Similarly work is well underway in BuildStream, and we believe that this
represents a better long-term solution than either of its predecessors.
So broadly our hope will be to officially retire both morph and ybd
around the end of this year. Note, however - both tools are in use on
customer projects, and they are both FOSS projects - so the source will
remain available and and we'll support any community users wanting to
continue using these tools for specific situations.
From a commercial point of view, we'll be encouraging customers to
migrate their projects forward to BuildStream - this should be
relatively painless, since one of the key successes in Baserock has
been the evolution of whole stack build instructions as declarative YAML
definitions, and we already have tooling to automate the conversion of
definitions YAML into BuildStream YAML. We'll be happy to assist with
migration of even ancient morph files, either in public or private as
We experimented with versioning of the definitions format, but in the
end with YBD I tried as far as possible to make the code support all
versions without impacting users. It remains to be seen how BuildStream
will handle this over time, but we've already learned that
developer-users won't upgrade their tooling unless the upgrade approach
is trivial, painless and bulletproof.
So our aim will be to expressly migrate our example/reference
definitions into BuildStream format once BuildStream becomes our
de-facto build tool.
Over the years we have created many examples with Baserock - minimal
embedded systems for various architectures (x86, ARM, MIPS, POWER),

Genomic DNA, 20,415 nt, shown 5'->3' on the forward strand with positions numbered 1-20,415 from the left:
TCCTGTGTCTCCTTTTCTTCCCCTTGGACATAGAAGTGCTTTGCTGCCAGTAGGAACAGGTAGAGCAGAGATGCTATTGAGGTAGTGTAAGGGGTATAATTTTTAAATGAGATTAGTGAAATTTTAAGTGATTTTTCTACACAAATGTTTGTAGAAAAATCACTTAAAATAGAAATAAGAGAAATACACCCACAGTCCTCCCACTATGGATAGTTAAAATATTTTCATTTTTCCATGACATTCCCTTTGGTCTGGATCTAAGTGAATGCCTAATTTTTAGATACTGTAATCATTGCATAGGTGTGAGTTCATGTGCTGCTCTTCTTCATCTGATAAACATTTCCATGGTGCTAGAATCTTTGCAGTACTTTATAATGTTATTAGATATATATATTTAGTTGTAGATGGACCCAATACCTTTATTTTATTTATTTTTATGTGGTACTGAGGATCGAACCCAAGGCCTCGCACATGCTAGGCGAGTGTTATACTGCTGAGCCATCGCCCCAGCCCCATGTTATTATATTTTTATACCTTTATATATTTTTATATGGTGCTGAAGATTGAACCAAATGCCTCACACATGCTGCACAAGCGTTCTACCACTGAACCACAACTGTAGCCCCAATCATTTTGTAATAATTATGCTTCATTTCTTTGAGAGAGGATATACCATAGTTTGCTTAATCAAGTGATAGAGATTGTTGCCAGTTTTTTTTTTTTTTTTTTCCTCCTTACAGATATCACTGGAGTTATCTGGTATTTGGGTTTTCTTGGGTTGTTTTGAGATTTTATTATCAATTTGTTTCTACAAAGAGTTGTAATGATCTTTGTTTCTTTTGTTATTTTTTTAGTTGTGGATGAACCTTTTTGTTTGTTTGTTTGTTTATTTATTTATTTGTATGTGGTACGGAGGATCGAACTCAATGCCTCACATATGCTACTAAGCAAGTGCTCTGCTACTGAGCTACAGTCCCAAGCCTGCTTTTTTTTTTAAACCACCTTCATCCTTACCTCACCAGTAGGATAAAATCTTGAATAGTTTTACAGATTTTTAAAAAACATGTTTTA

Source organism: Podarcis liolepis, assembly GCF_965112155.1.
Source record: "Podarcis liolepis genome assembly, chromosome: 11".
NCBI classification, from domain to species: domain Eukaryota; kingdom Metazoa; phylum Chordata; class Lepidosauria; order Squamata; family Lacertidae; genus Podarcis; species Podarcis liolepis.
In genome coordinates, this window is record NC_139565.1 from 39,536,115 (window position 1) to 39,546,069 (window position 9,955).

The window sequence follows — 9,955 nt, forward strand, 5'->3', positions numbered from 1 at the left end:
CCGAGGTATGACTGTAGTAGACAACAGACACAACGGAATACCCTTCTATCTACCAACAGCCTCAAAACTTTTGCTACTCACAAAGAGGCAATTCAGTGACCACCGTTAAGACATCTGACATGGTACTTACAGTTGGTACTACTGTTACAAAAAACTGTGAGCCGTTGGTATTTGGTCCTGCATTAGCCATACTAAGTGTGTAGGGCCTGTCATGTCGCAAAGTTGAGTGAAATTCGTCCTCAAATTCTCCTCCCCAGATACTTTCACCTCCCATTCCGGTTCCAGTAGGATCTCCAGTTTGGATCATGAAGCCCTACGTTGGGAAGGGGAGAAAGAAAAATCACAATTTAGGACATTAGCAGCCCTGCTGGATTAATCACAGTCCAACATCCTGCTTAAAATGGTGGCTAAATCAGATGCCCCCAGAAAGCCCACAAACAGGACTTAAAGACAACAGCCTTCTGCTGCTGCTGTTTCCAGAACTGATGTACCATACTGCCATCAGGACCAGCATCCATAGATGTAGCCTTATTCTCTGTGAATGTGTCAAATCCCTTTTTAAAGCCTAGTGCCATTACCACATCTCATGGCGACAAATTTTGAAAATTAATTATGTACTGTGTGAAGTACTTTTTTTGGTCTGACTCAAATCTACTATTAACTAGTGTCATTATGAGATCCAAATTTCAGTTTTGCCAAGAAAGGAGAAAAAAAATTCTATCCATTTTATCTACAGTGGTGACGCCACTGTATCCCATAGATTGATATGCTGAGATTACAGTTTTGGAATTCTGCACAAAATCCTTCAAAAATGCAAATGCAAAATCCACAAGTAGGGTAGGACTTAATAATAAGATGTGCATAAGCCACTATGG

Big-Endian systems, cross-bootstrap systems, GENIVI demonstrators,
OpenStack systems and Trove. Some of these are clearly ready for
retirement now, so we'll clean them out of mainline when we transition
Tristan and others have flagged that even in scenarios where frequent
updates are expected, downstream users normally need a 'stable'
branch/releasing approach, since no-one should be forced to deal with
large-scale upstream changes before they are ready. For the most part
downstream users have expressly elected to fork definitions rather than
consume our updates, which may or may not be as a result of our release
model and/or friction in consuming our updates. Maybe it's actually the
best approach for this kind of metadata, but I believe more thinking is
Web and Wiki
While there is lots of useful historical information at
wiki.baserock.org (which is the default landing site for Baserock), it's
mostly out-of-date and so the plan is to archive the current content and
get to a simpler site with a smaller set of information and links to
other places (eg BuildStream and other upstream pages)
Infrastructure and Services
We maintain several services including git.baserock.org, wikis,
pastebin, IRC logging, CI systems, build machines, and credentials/keys
for various sites. We also have multiple issue trackers.
Our aim is to rationalise these services, broadly migrating anything we
can onto GitLab. However we do expect that we'll have unusual
requirements that will continue to require custom services (eg
Big-Endian systems). And in any case we'll continue to host
git.baserock.org, as an independent reference/fallback against the
possibility of compromise/outages at GitLaba and other upstreams.
I hope this makes sense. Please let me know on-list or off, if you have
any questions or concerns.